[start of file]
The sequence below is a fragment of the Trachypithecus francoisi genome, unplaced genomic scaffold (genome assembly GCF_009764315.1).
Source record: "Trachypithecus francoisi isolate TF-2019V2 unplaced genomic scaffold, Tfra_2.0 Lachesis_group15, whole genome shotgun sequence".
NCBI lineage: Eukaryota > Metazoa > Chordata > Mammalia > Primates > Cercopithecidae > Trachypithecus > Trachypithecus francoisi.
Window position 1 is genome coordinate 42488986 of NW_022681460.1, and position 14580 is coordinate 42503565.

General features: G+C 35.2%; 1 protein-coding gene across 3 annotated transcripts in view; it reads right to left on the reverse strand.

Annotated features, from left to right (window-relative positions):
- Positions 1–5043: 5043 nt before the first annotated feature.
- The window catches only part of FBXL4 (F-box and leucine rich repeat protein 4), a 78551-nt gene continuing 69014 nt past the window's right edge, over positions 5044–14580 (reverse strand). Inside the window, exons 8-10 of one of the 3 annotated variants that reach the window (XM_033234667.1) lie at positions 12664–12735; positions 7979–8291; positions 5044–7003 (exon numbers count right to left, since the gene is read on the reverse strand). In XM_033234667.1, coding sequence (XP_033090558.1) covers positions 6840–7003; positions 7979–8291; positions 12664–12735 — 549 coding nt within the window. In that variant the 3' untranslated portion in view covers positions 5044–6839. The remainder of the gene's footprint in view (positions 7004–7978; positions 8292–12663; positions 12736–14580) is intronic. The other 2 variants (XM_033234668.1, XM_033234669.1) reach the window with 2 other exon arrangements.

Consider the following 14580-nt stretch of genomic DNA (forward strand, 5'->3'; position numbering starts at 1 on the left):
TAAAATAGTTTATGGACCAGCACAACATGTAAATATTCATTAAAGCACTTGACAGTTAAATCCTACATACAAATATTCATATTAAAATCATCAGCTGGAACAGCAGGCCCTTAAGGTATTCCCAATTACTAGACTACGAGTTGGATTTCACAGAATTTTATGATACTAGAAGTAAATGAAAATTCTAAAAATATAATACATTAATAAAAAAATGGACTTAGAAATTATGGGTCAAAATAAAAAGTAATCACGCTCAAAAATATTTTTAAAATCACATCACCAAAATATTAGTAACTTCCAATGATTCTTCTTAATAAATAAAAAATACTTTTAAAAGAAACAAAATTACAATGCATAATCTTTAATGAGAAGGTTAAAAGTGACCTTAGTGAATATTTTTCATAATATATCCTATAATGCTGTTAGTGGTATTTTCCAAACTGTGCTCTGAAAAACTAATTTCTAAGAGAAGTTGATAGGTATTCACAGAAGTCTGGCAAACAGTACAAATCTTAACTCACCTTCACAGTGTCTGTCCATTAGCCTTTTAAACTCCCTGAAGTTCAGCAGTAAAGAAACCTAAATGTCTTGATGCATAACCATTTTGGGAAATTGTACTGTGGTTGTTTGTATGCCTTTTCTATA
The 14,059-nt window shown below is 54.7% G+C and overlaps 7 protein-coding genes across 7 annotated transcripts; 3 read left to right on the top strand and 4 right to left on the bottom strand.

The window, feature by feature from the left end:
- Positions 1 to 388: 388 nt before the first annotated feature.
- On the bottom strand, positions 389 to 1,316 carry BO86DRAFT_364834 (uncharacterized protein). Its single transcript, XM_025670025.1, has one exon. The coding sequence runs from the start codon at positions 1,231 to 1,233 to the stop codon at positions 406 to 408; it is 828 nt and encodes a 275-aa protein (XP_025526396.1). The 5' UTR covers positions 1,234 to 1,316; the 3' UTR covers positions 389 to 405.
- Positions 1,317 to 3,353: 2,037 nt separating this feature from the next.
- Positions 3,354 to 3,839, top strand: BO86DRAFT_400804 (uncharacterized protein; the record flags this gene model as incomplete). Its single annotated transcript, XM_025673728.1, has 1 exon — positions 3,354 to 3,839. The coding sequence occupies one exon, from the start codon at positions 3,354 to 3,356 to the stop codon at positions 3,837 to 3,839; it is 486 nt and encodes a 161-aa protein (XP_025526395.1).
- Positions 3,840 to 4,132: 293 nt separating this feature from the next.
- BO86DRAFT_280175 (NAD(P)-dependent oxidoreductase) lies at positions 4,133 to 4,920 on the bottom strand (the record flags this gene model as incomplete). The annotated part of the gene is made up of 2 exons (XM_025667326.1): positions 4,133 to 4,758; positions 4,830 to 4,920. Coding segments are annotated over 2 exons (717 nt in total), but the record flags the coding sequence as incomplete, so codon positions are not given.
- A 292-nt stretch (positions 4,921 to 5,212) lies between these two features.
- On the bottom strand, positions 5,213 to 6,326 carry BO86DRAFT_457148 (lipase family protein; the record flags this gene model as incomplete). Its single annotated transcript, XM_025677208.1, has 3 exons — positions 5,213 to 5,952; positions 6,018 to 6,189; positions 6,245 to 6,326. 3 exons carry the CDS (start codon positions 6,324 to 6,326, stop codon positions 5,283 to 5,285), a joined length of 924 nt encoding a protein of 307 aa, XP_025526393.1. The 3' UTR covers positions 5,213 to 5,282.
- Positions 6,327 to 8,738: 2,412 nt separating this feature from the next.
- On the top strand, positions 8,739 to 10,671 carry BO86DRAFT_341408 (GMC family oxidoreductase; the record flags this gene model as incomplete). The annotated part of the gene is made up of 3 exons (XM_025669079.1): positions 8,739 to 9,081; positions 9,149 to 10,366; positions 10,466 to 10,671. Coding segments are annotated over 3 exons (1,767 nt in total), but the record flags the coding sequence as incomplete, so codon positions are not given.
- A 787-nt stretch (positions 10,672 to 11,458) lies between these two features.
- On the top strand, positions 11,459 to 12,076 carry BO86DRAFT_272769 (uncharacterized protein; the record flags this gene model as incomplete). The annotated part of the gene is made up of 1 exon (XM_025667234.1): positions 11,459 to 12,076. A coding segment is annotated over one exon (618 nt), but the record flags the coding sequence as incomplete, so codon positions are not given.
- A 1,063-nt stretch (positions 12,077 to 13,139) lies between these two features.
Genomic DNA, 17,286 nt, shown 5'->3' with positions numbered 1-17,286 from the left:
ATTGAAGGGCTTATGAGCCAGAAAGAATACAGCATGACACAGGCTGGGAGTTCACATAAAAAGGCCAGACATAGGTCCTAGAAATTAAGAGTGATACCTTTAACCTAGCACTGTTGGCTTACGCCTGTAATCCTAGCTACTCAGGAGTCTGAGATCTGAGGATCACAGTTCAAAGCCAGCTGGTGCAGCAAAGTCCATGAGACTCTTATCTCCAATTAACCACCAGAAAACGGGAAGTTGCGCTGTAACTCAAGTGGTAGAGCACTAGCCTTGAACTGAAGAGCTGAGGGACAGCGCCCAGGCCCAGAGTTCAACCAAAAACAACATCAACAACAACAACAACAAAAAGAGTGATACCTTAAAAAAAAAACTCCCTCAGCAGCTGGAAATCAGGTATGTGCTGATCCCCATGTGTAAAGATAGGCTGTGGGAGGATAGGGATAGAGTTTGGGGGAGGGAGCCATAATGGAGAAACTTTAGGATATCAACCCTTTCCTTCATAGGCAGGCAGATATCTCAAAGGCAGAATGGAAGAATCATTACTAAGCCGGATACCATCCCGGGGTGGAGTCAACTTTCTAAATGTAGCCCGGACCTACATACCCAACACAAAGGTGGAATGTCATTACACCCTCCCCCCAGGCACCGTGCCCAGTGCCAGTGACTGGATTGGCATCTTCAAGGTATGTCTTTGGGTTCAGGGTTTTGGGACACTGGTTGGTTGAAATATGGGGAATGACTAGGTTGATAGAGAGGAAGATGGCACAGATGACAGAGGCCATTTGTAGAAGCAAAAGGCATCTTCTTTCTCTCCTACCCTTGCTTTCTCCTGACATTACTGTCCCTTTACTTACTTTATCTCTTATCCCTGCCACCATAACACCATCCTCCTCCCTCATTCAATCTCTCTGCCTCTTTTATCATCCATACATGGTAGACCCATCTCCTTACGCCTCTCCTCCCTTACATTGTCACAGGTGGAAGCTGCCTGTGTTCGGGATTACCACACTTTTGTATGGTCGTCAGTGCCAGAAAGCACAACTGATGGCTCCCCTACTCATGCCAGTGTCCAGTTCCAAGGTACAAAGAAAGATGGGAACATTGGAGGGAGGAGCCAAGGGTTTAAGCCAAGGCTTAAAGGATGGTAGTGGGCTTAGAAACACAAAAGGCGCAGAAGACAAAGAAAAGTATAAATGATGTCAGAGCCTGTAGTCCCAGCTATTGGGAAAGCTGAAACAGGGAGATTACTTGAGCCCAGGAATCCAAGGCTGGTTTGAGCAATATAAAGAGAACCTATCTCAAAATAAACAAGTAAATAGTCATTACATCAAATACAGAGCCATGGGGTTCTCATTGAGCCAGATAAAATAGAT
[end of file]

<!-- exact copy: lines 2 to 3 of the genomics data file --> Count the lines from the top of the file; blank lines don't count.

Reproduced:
Source record: "Trachypithecus francoisi isolate TF-2019V2 unplaced genomic scaffold, Tfra_2.0 Lachesis_group15, whole genome shotgun sequence".
NCBI lineage: Eukaryota > Metazoa > Chordata > Mammalia > Primates > Cercopithecidae > Trachypithecus > Trachypithecus francoisi.